Vital Signs: Respiratory Rate


There  is  only  limited  research  relating  to monitoring  respiratory  rate,  and  these studies  focused  on  issues  such  as  the inaccuracy of respiratory rate measurement and  respiratory  rate  as  a  marker  for respiratory dysfunction. 

Inaccuracies  in  respiratory  measurement have  been reported in the literature. One study  compared  respiratory  rate  counted using a 15 second count  period, to  a full minute,  and  found  significant  differences in the rates. Respiratory rates measurement in children under five years, for a 30 second  or  60  second  period,  suggesting the 60 seconds resulted in the least variability. 

Another study found that rapid respiratory rates  in  babies,  counted  using  a  stethoscope, were 20% to 50% higher than those counted from beside the cot without the aid of the stethoscope.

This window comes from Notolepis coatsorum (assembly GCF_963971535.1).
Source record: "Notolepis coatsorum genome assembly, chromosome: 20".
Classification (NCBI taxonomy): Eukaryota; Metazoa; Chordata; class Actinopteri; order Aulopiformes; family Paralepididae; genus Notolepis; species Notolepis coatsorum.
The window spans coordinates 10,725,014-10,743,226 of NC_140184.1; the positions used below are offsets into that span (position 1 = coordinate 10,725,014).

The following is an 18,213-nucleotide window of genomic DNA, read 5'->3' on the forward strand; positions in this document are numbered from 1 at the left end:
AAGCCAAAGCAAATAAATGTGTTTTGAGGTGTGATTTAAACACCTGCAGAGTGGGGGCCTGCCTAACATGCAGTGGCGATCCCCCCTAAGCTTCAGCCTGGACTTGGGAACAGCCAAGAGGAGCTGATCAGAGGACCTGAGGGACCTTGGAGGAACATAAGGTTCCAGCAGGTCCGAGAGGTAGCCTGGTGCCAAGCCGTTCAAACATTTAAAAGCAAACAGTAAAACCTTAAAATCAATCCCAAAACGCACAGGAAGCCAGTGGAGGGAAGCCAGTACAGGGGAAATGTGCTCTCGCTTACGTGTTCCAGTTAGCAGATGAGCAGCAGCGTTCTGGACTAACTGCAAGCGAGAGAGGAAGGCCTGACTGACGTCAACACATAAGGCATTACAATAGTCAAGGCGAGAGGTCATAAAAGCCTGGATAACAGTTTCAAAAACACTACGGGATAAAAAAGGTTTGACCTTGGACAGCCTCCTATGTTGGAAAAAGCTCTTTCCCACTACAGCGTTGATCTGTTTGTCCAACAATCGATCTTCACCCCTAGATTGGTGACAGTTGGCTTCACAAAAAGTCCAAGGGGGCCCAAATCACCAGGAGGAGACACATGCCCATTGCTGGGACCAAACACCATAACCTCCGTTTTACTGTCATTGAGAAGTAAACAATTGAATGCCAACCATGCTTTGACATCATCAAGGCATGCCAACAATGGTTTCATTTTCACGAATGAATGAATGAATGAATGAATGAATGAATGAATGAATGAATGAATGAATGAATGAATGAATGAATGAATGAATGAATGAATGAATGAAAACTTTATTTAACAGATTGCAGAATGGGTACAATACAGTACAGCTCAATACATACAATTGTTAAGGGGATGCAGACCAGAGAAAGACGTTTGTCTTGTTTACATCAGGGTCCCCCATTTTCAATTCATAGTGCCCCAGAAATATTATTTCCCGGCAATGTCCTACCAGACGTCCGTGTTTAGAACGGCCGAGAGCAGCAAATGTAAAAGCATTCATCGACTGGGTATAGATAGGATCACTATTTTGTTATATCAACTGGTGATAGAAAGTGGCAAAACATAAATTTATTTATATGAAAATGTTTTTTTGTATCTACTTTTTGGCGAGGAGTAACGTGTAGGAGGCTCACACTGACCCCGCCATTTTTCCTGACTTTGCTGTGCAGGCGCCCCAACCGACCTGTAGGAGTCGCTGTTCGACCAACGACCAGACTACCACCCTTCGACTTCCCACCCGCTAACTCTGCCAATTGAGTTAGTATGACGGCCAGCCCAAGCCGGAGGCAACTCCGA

The value of respiratory rate as an indica- tor of potential respiratory dysfunction has been investigated but findings suggest it is of limited value. One study found that only 33% of people presenting to an emergency department  with  a  oxygen  saturation  below 90% had an increased respiratory rate. 

An  evaluation  of  respiratory  rate  for  the differentiation  of  the  severity  of  illness  in babies under  6 months found it  not  to be very useful. Approximately half of the babies  had  a  respiratory  rate  above  50 breaths per minute, thereby questioning the value  of having a "cut-off" at 50 breaths per minute as the indicator of serious respiratory illness. It has also been reported that factors such as crying, sleeping, agitation and age have a significant influence on the respiratory rate. As a result of these and  similar  studies  the  value  of  respiratory rate as an indicator of serious illness is limited.

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